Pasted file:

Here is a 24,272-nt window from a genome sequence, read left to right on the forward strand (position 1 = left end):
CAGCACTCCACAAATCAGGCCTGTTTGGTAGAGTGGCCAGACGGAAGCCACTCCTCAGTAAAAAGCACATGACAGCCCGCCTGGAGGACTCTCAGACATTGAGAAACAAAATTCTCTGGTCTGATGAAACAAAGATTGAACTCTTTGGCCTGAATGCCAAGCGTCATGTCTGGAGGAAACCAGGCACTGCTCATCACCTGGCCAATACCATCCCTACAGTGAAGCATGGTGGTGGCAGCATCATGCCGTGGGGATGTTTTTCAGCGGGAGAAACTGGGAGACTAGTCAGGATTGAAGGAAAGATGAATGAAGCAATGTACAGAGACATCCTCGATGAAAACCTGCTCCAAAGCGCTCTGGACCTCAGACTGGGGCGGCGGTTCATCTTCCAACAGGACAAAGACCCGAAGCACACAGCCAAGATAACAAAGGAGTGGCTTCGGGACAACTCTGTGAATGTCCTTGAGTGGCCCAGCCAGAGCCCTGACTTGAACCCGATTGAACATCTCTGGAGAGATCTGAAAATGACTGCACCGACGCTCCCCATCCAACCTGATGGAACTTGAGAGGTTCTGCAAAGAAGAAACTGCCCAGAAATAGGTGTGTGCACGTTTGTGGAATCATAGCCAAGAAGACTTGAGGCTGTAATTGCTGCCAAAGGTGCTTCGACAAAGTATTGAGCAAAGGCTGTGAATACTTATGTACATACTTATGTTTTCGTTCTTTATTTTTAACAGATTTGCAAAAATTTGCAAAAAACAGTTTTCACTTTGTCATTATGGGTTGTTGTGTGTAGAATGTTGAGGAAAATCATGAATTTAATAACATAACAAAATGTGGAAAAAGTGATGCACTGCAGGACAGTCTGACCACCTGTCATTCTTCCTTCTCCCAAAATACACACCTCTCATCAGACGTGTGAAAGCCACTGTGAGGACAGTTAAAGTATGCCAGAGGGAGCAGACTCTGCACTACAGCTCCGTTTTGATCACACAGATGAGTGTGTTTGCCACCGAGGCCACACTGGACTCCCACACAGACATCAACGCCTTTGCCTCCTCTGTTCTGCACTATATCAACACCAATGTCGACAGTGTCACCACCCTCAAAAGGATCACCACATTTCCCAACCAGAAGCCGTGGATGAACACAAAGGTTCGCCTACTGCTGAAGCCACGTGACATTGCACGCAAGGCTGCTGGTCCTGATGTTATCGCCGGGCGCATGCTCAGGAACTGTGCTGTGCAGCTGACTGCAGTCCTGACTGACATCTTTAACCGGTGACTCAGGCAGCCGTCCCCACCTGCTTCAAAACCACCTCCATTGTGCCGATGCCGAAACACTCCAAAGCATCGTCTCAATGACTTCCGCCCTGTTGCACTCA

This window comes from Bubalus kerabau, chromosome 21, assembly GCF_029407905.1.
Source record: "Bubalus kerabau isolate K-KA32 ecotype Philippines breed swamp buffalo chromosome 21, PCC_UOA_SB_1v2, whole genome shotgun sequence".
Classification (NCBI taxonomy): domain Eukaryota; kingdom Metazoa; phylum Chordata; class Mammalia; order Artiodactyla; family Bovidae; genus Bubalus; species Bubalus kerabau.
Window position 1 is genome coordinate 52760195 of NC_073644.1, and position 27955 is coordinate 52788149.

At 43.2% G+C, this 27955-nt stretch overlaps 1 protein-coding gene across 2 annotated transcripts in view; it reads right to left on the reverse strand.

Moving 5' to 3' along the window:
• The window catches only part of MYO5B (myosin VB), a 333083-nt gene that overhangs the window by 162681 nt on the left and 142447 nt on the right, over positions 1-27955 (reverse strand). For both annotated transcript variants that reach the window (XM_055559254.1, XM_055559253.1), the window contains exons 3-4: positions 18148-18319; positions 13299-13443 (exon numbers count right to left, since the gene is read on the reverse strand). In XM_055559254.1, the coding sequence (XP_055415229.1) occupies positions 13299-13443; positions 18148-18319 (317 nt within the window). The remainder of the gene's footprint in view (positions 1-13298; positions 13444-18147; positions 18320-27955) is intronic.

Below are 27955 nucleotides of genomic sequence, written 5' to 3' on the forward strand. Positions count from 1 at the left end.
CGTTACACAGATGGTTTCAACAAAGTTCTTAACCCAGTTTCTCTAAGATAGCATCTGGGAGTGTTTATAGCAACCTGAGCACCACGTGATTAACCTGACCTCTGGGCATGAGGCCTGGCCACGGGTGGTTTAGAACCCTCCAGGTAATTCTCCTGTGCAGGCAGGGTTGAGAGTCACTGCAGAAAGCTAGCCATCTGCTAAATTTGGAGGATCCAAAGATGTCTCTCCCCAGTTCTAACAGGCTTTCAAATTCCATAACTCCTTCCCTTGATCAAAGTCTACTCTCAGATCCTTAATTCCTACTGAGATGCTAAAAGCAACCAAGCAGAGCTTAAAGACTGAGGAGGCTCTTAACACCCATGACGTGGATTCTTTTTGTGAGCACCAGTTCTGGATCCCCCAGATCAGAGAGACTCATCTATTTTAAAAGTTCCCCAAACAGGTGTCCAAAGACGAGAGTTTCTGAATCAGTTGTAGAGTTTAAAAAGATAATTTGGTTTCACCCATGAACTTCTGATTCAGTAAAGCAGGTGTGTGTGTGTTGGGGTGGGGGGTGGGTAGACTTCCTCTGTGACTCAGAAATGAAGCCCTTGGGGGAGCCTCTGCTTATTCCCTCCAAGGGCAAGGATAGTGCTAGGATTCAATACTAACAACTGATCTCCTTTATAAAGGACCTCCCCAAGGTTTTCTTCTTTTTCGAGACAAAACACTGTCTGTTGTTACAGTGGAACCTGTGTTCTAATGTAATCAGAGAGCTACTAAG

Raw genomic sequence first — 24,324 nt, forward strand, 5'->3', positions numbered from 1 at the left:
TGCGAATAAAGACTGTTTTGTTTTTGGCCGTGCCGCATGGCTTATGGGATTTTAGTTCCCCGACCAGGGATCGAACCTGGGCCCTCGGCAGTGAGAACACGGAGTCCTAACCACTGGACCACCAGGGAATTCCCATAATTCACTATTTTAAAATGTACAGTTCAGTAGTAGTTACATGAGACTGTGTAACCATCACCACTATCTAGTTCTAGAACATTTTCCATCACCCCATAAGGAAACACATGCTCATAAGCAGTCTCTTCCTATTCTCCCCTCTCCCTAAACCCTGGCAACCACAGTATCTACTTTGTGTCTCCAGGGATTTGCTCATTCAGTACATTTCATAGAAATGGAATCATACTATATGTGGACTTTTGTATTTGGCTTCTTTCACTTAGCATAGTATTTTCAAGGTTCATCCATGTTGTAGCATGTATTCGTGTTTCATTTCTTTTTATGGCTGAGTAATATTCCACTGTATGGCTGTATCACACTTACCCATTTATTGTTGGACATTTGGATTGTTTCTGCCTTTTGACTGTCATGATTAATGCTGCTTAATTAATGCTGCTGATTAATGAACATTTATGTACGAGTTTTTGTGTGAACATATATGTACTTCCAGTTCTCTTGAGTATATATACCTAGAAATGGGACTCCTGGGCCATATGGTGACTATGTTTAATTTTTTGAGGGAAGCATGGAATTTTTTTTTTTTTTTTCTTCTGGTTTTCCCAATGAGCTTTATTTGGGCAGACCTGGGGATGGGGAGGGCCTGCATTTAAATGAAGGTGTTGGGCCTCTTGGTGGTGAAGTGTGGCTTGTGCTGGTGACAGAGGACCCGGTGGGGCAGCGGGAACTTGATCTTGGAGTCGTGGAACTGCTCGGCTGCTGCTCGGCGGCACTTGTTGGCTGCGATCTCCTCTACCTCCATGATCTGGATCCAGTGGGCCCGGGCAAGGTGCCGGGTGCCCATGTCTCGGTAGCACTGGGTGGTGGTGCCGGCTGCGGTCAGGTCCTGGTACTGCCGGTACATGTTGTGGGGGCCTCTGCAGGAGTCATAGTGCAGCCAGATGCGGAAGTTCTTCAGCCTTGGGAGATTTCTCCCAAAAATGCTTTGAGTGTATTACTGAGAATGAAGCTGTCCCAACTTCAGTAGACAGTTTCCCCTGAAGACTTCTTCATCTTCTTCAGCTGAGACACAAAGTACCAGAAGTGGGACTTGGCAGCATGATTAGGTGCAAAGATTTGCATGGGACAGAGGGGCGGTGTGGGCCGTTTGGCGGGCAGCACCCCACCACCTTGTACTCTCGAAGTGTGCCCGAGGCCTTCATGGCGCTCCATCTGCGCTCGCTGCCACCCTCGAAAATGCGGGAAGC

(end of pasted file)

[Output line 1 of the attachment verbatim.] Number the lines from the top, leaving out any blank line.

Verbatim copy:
Here is a 24,272-nt window from a genome sequence, read left to right on the forward strand (position 1 = left end):